Crowdfunding in the mix of start-up financing options
Equity crowdfunding is an exciting new option in the mix of ways start- ups and small businesses can raise capital, ranging from selling assets, shoulder-tapping networks and applying for grants to going to angel investors, venture capital firms or banks.
They all have their advantages and disadvantages depending on the needs and preference of the business seeking funds. Certainly where privacy is required, crowdfunding would not be advisable.
Another option enabled under the FMCA is the “small offer” (or 20/2/12) where up to $2 million can be raised from up to 20 investors in a 12 month period, without the need for a prospectus or investment statement. It can be used in conjunction with other ‘non-public’ offers such as crowdfunding, subject to the $2 million cap not being breached for the 12 month period.
Why choose equity crowdfunding?
As a springboard for start-ups, early stage or growth companies, equity crowdfunding has multiple attractions, not the least of which is building a wide shareholder base from which to facilitate a potential future stock exchange listing.
As well as being a quick and relatively cheap and easy process that circumvents hefty compliance obligations, crowdfunding has the significant advantage of amassing an army of avid brand advocates who are keen for the company they have invested in to succeed. It also tends to generate positive media exposure.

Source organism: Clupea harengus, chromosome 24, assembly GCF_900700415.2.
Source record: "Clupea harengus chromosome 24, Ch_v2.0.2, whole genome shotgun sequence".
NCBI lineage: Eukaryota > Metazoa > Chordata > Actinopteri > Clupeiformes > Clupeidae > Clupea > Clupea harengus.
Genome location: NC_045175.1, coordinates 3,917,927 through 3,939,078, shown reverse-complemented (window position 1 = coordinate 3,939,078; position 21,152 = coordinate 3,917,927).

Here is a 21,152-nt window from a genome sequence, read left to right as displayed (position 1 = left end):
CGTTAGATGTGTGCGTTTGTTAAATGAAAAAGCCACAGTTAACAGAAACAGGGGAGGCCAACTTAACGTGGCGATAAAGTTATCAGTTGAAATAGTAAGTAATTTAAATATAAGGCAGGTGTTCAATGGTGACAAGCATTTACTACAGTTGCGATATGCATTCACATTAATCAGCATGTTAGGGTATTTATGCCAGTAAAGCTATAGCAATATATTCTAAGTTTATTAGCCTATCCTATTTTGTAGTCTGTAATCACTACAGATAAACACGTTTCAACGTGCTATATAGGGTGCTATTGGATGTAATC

Early-stage companies can also use crowdfunding to explore the viability of a product, not only attracting early adopters at lower costs and with low barriers to entry but also receive feedback. Furthermore, the online chat facility commonly becomes a forum for sharing of ideas and knowledge between the company and their investor crowd - many of whom may have a wealth of expertise and experience to support the company’s success.
What companies need to know
The secret to successful equity crowdfunding lies in knowing how to pull the crowd, developing a clever campaign around the products/services that will tap into advocates early on in the venture and keep them engaged throughout.